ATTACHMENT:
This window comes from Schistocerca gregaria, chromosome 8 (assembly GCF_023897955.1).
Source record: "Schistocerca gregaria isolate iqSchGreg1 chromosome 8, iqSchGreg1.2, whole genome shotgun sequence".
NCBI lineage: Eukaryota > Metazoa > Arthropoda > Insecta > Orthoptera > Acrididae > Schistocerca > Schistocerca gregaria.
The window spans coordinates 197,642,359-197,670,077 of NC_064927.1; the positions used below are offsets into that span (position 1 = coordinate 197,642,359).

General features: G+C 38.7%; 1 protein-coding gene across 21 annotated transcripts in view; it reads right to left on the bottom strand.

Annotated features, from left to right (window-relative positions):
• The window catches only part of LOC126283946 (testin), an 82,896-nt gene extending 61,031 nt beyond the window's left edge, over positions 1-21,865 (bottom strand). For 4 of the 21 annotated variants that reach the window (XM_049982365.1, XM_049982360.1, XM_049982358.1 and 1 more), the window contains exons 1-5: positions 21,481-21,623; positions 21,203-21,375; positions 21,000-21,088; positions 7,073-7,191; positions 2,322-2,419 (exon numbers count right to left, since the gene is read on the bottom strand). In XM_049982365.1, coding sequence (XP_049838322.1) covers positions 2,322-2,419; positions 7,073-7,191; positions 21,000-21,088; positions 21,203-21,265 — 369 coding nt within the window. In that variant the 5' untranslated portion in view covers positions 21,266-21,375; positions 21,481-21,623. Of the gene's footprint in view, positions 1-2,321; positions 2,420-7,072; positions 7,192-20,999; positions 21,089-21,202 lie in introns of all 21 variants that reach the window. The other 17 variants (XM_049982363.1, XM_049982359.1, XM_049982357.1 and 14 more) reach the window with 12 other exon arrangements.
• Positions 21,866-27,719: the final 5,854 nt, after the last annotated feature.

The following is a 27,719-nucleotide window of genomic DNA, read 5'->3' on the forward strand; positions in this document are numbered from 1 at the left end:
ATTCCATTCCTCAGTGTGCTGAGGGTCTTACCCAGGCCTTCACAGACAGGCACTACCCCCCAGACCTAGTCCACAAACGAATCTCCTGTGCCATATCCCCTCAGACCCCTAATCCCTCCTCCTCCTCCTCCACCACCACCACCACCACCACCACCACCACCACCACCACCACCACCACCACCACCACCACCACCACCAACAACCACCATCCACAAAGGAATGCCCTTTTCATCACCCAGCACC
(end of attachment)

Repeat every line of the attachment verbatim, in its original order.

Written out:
This window comes from Schistocerca gregaria, chromosome 8 (assembly GCF_023897955.1).
Source record: "Schistocerca gregaria isolate iqSchGreg1 chromosome 8, iqSchGreg1.2, whole genome shotgun sequence".
NCBI lineage: Eukaryota > Metazoa > Arthropoda > Insecta > Orthoptera > Acrididae > Schistocerca > Schistocerca gregaria.
The window spans coordinates 197,642,359-197,670,077 of NC_064927.1; the positions used below are offsets into that span (position 1 = coordinate 197,642,359).

General features: G+C 38.7%; 1 protein-coding gene across 21 annotated transcripts in view; it reads right to left on the bottom strand.

Annotated features, from left to right (window-relative positions):
• The window catches only part of LOC126283946 (testin), an 82,896-nt gene extending 61,031 nt beyond the window's left edge, over positions 1-21,865 (bottom strand). For 4 of the 21 annotated variants that reach the window (XM_049982365.1, XM_049982360.1, XM_049982358.1 and 1 more), the window contains exons 1-5: positions 21,481-21,623; positions 21,203-21,375; positions 21,000-21,088; positions 7,073-7,191; positions 2,322-2,419 (exon numbers count right to left, since the gene is read on the bottom strand). In XM_049982365.1, coding sequence (XP_049838322.1) covers positions 2,322-2,419; positions 7,073-7,191; positions 21,000-21,088; positions 21,203-21,265 — 369 coding nt within the window. In that variant the 5' untranslated portion in view covers positions 21,266-21,375; positions 21,481-21,623. Of the gene's footprint in view, positions 1-2,321; positions 2,420-7,072; positions 7,192-20,999; positions 21,089-21,202 lie in introns of all 21 variants that reach the window. The other 17 variants (XM_049982363.1, XM_049982359.1, XM_049982357.1 and 14 more) reach the window with 12 other exon arrangements.
• Positions 21,866-27,719: the final 5,854 nt, after the last annotated feature.

The following is a 27,719-nucleotide window of genomic DNA, read 5'->3' on the forward strand; positions in this document are numbered from 1 at the left end:
ATTCCATTCCTCAGTGTGCTGAGGGTCTTACCCAGGCCTTCACAGACAGGCACTACCCCCCAGACCTAGTCCACAAACGAATCTCCTGTGCCATATCCCCTCAGACCCCTAATCCCTCCTCCTCCTCCTCCACCACCACCACCACCACCACCACCACCACCACCACCACCACCACCACCACCACCACCACCACCACCAACAACCACCATCCACAAAGGAATGCCCTTTTCATCACCCAGCACC